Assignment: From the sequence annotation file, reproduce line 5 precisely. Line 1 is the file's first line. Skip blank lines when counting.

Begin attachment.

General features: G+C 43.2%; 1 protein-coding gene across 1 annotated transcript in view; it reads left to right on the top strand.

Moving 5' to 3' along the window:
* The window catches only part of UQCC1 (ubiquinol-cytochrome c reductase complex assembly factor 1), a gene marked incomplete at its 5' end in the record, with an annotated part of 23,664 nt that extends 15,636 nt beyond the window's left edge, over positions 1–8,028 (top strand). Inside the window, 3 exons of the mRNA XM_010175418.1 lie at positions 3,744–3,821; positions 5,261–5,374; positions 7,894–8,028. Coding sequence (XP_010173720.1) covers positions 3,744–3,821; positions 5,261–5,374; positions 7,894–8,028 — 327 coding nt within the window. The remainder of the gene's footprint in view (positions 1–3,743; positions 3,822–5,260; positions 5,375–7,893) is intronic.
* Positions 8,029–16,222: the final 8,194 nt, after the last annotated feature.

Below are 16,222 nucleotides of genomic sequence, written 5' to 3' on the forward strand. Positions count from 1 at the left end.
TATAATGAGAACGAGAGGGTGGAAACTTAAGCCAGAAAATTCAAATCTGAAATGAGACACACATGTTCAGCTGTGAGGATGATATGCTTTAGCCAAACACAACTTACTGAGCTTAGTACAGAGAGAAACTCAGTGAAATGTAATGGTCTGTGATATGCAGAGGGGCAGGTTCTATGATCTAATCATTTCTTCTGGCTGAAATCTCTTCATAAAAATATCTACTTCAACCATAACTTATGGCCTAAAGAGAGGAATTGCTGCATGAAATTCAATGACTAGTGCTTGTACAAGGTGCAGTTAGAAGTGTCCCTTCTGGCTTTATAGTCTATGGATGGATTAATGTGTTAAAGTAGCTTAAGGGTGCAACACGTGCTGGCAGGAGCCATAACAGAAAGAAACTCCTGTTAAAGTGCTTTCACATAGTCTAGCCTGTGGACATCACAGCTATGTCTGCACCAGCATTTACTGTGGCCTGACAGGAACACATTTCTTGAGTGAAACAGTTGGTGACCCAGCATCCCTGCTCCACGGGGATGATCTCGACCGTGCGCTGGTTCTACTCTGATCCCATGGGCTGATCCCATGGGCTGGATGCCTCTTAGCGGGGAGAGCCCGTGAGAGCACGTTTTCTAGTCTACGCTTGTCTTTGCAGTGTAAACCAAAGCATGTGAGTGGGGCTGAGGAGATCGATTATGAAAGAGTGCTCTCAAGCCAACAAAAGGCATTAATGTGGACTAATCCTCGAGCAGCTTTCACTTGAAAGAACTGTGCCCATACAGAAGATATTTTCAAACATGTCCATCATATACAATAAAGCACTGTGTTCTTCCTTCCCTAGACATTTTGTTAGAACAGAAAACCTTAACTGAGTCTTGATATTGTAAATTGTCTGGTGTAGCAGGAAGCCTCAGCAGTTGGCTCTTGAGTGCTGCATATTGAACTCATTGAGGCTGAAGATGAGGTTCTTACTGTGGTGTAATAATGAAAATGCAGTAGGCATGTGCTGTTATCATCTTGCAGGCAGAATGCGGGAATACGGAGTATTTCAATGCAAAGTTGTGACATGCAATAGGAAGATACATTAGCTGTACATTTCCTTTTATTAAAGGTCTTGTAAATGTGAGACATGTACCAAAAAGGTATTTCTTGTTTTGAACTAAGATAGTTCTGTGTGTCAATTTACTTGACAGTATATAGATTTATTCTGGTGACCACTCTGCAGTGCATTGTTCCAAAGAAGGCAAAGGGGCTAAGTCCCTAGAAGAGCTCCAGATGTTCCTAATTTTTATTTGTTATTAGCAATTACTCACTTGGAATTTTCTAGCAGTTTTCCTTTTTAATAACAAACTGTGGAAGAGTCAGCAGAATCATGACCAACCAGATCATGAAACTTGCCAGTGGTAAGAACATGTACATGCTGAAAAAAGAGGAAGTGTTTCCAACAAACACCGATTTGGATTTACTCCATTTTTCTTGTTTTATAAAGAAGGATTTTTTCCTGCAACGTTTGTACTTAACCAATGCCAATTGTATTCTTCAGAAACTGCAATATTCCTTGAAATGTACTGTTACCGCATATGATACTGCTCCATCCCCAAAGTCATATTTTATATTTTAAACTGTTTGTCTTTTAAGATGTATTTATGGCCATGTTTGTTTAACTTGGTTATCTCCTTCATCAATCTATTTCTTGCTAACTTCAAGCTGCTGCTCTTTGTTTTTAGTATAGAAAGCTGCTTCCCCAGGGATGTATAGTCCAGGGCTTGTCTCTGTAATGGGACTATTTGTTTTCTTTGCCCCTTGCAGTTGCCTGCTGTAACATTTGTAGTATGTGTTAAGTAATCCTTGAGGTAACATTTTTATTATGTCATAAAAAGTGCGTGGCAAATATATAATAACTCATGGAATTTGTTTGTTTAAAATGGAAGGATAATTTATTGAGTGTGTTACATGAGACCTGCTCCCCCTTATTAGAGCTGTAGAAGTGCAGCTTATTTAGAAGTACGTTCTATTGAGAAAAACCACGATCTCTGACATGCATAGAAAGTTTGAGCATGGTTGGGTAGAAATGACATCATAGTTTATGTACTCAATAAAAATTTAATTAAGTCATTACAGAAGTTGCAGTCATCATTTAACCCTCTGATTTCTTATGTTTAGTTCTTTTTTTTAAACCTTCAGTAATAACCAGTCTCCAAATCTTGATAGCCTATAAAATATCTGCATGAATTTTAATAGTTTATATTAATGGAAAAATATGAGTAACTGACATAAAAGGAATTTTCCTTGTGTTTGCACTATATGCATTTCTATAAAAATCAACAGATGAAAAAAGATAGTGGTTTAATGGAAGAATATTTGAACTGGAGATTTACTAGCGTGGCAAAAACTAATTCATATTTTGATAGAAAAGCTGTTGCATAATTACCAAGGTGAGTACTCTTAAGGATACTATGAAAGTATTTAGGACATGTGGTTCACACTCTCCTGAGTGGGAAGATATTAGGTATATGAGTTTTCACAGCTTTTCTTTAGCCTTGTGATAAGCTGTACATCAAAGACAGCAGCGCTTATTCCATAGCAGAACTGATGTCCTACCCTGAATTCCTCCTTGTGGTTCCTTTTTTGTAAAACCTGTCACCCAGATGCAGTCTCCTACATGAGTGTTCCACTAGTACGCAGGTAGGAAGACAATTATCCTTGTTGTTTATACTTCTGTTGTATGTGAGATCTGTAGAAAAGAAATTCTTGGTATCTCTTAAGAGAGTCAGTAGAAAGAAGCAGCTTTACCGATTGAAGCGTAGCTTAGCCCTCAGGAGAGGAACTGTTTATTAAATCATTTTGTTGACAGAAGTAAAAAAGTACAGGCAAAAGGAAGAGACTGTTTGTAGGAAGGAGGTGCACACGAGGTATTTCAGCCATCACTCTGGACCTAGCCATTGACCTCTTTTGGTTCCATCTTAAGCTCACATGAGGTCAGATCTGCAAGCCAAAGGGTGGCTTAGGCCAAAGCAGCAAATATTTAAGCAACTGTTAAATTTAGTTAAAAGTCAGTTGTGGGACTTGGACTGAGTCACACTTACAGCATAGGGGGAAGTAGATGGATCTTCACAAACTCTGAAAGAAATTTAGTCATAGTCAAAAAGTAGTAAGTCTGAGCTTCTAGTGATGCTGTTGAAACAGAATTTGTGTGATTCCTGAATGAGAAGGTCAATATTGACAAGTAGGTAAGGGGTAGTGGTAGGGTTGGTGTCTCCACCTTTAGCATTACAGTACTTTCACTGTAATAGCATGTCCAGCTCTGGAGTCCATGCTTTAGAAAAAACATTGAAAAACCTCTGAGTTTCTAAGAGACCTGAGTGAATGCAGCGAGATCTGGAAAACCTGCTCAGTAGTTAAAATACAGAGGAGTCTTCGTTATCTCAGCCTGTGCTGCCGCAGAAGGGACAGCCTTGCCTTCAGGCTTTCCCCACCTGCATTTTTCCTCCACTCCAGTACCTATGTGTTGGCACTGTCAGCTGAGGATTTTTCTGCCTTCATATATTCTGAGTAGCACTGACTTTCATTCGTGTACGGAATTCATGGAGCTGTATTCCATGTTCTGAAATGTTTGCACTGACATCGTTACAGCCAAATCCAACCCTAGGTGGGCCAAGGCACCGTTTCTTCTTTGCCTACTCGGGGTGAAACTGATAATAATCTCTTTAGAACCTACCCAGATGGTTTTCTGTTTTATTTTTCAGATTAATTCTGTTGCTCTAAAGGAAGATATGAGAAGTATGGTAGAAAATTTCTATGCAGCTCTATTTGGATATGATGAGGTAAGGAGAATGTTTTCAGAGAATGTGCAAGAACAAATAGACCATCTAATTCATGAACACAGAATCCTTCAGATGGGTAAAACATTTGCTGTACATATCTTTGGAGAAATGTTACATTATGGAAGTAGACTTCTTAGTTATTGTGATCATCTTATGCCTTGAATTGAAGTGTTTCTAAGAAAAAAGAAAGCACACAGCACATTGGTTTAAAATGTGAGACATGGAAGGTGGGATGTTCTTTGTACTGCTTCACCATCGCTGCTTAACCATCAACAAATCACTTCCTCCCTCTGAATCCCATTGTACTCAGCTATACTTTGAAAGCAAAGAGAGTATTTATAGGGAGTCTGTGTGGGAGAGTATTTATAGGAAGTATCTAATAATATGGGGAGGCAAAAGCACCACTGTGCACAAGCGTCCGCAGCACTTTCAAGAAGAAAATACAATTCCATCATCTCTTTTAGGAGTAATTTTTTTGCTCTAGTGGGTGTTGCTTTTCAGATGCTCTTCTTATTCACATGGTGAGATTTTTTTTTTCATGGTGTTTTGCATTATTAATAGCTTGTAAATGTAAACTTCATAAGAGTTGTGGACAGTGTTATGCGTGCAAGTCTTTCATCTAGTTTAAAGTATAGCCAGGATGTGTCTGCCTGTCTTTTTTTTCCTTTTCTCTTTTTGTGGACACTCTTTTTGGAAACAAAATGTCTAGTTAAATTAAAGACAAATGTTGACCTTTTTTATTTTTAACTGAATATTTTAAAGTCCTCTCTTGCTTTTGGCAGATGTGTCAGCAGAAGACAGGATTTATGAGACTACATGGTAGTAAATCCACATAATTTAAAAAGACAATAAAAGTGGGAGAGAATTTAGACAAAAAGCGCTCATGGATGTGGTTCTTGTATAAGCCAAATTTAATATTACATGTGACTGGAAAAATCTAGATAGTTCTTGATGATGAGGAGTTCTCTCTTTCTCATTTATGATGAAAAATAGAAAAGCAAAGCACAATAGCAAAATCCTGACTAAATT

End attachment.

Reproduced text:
Below are 16,222 nucleotides of genomic sequence, written 5' to 3' on the forward strand. Positions count from 1 at the left end.